I think there is an advantage for privileged people to see it as a zero-sum game, since it means they a) have a justification for wanting to keep it no matter how unfair it is and b) they aren’t challenged to define themselves in positive terms. I’m not going to explain this very well since I’m writing as I think, but I’ll take a stab anyway. For example, in the face of feminism masculinity (as a hegemonic institution) has become defensive, instead of asking what masculinity could be like, or pushing for men to be allowed to mop, raise children and wear a wide variety of fashion. Masculinity doesn’t have to be defined as “that stuff that’s not feminine”, but it is, and so it can encompass just about anything that isn’t specifically labeled as “feminine”. As long as feminism is fighting for women to have access to the privilege men have, no one is asking picking up the house isn’t a masculine activity (after all, under traditional stereotypes men are organized and logical, which is what putting things away is all about…), and there is the continued fear that if women do everything than there will be nothing left of masculinity, since it’s only identifying feature was “not those people over there.”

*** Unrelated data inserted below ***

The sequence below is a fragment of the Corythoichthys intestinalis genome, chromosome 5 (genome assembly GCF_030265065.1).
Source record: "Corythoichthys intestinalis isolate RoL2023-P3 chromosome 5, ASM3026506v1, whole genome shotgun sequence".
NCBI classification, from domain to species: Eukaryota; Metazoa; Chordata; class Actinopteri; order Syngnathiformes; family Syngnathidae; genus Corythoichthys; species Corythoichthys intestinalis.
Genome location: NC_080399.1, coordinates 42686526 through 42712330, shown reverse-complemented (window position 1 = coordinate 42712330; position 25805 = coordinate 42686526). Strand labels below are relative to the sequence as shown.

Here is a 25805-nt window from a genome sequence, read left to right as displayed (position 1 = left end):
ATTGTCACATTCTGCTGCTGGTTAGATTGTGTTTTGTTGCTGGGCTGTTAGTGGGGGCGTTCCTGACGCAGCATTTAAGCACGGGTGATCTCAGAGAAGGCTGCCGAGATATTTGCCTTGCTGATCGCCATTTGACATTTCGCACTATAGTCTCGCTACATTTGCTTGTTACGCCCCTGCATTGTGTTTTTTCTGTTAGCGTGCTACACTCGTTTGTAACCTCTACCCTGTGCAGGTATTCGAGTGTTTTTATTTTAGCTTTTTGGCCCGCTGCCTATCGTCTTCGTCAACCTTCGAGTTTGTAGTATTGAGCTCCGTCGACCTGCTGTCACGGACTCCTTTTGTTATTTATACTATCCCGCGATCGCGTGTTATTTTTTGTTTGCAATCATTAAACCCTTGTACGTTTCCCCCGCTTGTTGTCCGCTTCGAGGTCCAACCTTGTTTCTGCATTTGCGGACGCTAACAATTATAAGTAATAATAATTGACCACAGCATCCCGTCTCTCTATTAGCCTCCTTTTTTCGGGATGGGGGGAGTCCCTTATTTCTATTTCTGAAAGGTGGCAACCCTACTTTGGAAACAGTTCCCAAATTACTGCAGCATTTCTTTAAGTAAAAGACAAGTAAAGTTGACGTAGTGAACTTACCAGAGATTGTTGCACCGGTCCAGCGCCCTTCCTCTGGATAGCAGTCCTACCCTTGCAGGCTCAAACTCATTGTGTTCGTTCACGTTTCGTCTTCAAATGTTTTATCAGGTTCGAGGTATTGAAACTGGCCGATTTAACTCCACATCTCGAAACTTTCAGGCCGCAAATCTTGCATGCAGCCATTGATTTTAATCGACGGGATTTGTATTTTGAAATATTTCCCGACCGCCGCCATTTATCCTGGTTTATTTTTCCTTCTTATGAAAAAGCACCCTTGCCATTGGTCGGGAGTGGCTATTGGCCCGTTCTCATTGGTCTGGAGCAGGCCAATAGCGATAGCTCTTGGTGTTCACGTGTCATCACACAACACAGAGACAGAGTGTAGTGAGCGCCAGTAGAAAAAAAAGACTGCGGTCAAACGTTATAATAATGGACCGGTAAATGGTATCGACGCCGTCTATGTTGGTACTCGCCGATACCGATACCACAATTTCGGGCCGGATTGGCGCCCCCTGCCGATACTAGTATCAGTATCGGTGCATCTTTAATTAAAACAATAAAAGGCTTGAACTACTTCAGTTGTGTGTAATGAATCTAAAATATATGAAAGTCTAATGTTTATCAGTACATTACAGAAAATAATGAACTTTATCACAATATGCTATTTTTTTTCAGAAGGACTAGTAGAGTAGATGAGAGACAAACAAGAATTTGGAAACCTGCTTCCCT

I don’t know if any of that is what you were asking here.

    1. Skud

      Meg: your comment reminds me of this article I came across the other day: http://clairelight.typepad.com/seelight/2009/12/white-privilege.html

      The context there is white privilege, but she has a good point about some things that are privileges that should be taken away (the ability to ignore bad stuff that happens to the unprivileged group) and rights that should be given to everyone (the ability to go through life without having that bad stuff happen to you.)

  2. Dorothea

    Great post! Thank you for writing it.

    Somewhere or other Ursula K. LeGuin talks a bit about this. My faulty memory turns up “One person cannot do the work of two, but two can do the work of three,” but that is probably a bad paraphrase.

    1. Leigh Honeywell

      From her Oregon Encyclopedia entry:

      “By 1958, the Le Guins had settled in Portland, where Charles took a teaching position at Portland State College (now Portland State University) and Ursula began her career as a writer. They raised three children. Ursula Le Guin once famously said: “One person cannot do two fulltime jobs, but two persons can do three fulltime jobs, if the work is honestly shared.””

  3. Bruce Byfield

    Some years ago, I taught an upper level English course on the hero’s quest. The last two books were two opposing answers to the question of whether a female hero followed the same quest as a male one. In The Blue Sword, Robin McKinley answered that the quest was the same, while in Tehanu, Ursula K. LeGuin answered that gender changed the nature of the quest.